In-laws Article: Difficult in-laws

September 30, 2009, 2:06 pm

The following article is exclusive to Hitched Magazine.

Got Scary In-laws?
by Jenna D. Barry

It’s that time of year when children– dressed as little witches or monsters– trot through neighborhoods gathering huge piles of delicious candy. I have fond childhood memories of Halloween, even though it can be somewhat of a frightening holiday for kids. Now that I’m an adult, what scares me is the high divorce rate. Difficult in-laws are one of the top reasons the divorce rate is so high; if you have in-law problems, then you probably have marriage problems.

In-laws are often stereotyped unfairly. Many, if not most, married couples have wonderful in-laws who treat them with kindness and respect. However, as indicated by countless posts from wives in my support group, it is not uncommon for in-laws to have such destructive behavior that it poses a real threat to marriages.

While in-laws don’t always fit into neat little categories, here are some descriptions to help you and your spouse learn more about them:

Type 1 In-laws: These in-laws have absolutely no idea their behavior hurts you and they would be sad to learn that it did. While you are seething with anger, they may be totally oblivious to the fact that they are a source of tension in your marriage. It may be obvious to you that they trample over your needs as a couple, but they may not realize it. Chances are, if you respectfully let them know how you want them to behave, they will be humble and willing to change.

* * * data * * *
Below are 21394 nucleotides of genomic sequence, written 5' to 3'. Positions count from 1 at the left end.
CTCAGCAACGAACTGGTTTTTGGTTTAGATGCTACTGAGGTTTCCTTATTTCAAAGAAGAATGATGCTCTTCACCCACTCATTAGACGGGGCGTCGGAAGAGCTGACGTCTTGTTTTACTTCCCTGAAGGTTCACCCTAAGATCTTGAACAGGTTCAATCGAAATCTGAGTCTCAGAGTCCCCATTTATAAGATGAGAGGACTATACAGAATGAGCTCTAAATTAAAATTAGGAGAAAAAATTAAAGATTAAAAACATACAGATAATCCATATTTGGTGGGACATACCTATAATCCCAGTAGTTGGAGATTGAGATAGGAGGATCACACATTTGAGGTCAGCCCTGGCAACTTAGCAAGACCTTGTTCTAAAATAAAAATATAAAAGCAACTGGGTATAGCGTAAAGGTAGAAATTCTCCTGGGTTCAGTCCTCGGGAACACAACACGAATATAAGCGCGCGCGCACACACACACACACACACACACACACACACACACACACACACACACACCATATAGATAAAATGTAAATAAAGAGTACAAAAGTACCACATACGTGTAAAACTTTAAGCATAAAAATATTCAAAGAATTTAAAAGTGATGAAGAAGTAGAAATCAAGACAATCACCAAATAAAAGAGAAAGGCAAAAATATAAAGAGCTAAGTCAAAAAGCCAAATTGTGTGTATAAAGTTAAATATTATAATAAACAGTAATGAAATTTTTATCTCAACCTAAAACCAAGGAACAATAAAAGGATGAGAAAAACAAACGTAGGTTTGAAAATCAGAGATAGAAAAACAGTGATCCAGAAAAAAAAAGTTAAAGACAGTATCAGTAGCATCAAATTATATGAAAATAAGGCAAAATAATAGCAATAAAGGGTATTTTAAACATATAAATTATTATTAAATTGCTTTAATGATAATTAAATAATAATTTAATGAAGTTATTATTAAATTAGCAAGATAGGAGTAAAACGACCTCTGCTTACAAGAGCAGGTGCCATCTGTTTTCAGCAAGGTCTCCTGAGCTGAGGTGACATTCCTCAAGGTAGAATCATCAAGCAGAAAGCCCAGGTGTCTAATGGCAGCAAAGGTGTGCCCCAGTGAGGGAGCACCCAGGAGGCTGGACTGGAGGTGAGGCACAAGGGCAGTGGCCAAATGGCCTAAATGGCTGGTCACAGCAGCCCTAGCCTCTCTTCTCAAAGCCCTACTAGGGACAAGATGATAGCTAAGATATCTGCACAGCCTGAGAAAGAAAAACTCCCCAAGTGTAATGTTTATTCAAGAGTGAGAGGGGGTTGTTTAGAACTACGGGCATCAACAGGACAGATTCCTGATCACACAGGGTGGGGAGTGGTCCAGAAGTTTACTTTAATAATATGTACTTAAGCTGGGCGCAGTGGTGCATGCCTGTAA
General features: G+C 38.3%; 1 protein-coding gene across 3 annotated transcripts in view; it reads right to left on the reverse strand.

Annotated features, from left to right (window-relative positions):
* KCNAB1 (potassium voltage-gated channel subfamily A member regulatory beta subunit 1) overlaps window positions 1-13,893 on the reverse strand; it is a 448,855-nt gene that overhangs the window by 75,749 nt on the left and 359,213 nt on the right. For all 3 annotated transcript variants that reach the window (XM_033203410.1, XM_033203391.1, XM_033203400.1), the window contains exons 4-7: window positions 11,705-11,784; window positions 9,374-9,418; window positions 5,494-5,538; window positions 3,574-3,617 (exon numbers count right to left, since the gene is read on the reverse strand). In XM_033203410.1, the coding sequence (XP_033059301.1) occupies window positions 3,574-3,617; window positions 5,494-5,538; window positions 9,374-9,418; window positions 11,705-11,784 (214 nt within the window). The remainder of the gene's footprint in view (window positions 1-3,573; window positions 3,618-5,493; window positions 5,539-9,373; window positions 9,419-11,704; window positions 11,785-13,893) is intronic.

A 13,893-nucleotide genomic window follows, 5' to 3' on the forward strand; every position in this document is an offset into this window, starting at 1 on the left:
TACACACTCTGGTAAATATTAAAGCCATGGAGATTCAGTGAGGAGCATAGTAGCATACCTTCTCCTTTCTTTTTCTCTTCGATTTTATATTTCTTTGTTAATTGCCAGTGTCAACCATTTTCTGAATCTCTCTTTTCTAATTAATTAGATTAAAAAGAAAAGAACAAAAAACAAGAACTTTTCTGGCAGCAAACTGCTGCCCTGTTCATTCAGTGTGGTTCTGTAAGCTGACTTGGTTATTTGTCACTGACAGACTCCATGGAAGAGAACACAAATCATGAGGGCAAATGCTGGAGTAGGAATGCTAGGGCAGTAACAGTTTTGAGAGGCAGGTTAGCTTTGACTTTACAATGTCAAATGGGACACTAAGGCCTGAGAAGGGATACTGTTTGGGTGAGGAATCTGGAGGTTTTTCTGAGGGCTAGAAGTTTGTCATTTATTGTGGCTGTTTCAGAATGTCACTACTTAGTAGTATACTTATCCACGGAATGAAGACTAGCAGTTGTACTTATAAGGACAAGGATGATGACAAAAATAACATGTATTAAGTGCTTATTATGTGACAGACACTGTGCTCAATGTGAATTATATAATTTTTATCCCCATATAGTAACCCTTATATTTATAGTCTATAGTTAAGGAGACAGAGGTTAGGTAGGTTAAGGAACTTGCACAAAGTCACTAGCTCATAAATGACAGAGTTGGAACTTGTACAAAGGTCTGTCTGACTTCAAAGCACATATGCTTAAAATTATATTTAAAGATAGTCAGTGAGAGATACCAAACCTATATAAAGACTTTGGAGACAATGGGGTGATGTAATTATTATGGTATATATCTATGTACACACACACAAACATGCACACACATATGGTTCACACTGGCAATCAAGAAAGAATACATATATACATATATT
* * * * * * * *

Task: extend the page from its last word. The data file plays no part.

Type 2 In-laws: These in-laws can sense that their behavior upsets you but they don’t know what to do about it. They are willing to change but don’t know how. They will keep behaving in their old familiar pattern until someone (you and/or your husband) teaches them a new behavior pattern in a respectful way.

Type 3 In-laws: These in-laws are aware that they are hurting you. They know how to change and are trying to change, but they need a little more time. They’re still in the process of replacing old, unhealthy behaviors with new, healthy ones. If your in-laws fit into this category, chances are they will improve their behavior if you are persistent in (1) respectfully communicating your needs and (2) offering them praise whenever they make an effort to respect those needs.

Type 4 In-laws: These in-laws are aware that their behavior is hurting your marriage. They know how to change, but they don’t want to change. Their relationship with their son is more important to them than the success of his marriage. If you respectfully confront them, they will likely overreact and use the situation as a way to draw pity from their son in order to turn him against you. If you hold your ground as they sulk, pout, whine, cry and blame, they will probably change their behavior, although they’ll complain about having to do so.

Type 5 In-laws: These in-laws say they want a better relationship with you, but then ignore every suggestion you give on how to change their behavior. They refuse to respect your boundaries and then complain to their son that they can’t understand why you don’t like them. It can be extremely difficult to maintain control of a verbal confrontation with them because they have subtle, manipulative ways of controlling conversations. Instead of apologizing for overlooking your needs, they will focus on how you are hurting them by having needs that conflict with theirs. Or they may offer an insincere apology while at the same time denying any wrongdoing by saying you misunderstood them or they were just kidding. Their goal is to maintain their saintly image while making you look like the bad guy.